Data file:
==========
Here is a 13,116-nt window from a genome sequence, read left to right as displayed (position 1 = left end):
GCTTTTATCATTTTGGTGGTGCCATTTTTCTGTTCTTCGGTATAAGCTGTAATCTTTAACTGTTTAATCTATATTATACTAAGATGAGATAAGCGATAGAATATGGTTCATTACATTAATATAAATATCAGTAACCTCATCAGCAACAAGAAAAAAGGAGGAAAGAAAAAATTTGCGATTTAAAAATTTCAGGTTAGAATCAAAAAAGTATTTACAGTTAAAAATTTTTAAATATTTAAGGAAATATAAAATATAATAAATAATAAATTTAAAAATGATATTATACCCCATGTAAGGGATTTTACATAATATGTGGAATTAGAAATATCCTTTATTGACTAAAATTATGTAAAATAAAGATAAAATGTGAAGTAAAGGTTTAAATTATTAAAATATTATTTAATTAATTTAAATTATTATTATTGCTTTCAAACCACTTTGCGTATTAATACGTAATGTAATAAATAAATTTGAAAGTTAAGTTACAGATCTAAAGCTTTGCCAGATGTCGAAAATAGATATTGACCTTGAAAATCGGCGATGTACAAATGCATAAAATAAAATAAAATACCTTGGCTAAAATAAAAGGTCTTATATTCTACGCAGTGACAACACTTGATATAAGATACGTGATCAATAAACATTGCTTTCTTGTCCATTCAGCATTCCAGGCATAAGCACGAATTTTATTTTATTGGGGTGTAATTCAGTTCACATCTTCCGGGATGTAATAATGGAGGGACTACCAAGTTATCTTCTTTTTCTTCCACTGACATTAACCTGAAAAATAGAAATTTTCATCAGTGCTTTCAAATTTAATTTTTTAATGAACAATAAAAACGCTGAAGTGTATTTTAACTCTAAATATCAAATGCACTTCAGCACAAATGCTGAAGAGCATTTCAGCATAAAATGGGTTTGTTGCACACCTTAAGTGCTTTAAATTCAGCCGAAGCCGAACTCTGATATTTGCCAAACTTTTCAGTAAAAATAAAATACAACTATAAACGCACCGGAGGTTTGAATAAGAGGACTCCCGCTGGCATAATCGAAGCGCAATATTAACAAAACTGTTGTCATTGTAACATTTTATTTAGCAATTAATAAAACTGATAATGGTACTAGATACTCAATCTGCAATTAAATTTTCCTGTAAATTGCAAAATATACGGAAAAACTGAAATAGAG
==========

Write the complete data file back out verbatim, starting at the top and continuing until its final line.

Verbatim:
Here is a 13,116-nt window from a genome sequence, read left to right as displayed (position 1 = left end):
GCTTTTATCATTTTGGTGGTGCCATTTTTCTGTTCTTCGGTATAAGCTGTAATCTTTAACTGTTTAATCTATATTATACTAAGATGAGATAAGCGATAGAATATGGTTCATTACATTAATATAAATATCAGTAACCTCATCAGCAACAAGAAAAAAGGAGGAAAGAAAAAATTTGCGATTTAAAAATTTCAGGTTAGAATCAAAAAAGTATTTACAGTTAAAAATTTTTAAATATTTAAGGAAATATAAAATATAATAAATAATAAATTTAAAAATGATATTATACCCCATGTAAGGGATTTTACATAATATGTGGAATTAGAAATATCCTTTATTGACTAAAATTATGTAAAATAAAGATAAAATGTGAAGTAAAGGTTTAAATTATTAAAATATTATTTAATTAATTTAAATTATTATTATTGCTTTCAAACCACTTTGCGTATTAATACGTAATGTAATAAATAAATTTGAAAGTTAAGTTACAGATCTAAAGCTTTGCCAGATGTCGAAAATAGATATTGACCTTGAAAATCGGCGATGTACAAATGCATAAAATAAAATAAAATACCTTGGCTAAAATAAAAGGTCTTATATTCTACGCAGTGACAACACTTGATATAAGATACGTGATCAATAAACATTGCTTTCTTGTCCATTCAGCATTCCAGGCATAAGCACGAATTTTATTTTATTGGGGTGTAATTCAGTTCACATCTTCCGGGATGTAATAATGGAGGGACTACCAAGTTATCTTCTTTTTCTTCCACTGACATTAACCTGAAAAATAGAAATTTTCATCAGTGCTTTCAAATTTAATTTTTTAATGAACAATAAAAACGCTGAAGTGTATTTTAACTCTAAATATCAAATGCACTTCAGCACAAATGCTGAAGAGCATTTCAGCATAAAATGGGTTTGTTGCACACCTTAAGTGCTTTAAATTCAGCCGAAGCCGAACTCTGATATTTGCCAAACTTTTCAGTAAAAATAAAATACAACTATAAACGCACCGGAGGTTTGAATAAGAGGACTCCCGCTGGCATAATCGAAGCGCAATATTAACAAAACTGTTGTCATTGTAACATTTTATTTAGCAATTAATAAAACTGATAATGGTACTAGATACTCAATCTGCAATTAAATTTTCCTGTAAATTGCAAAATATACGGAAAAACTGAAATAGAG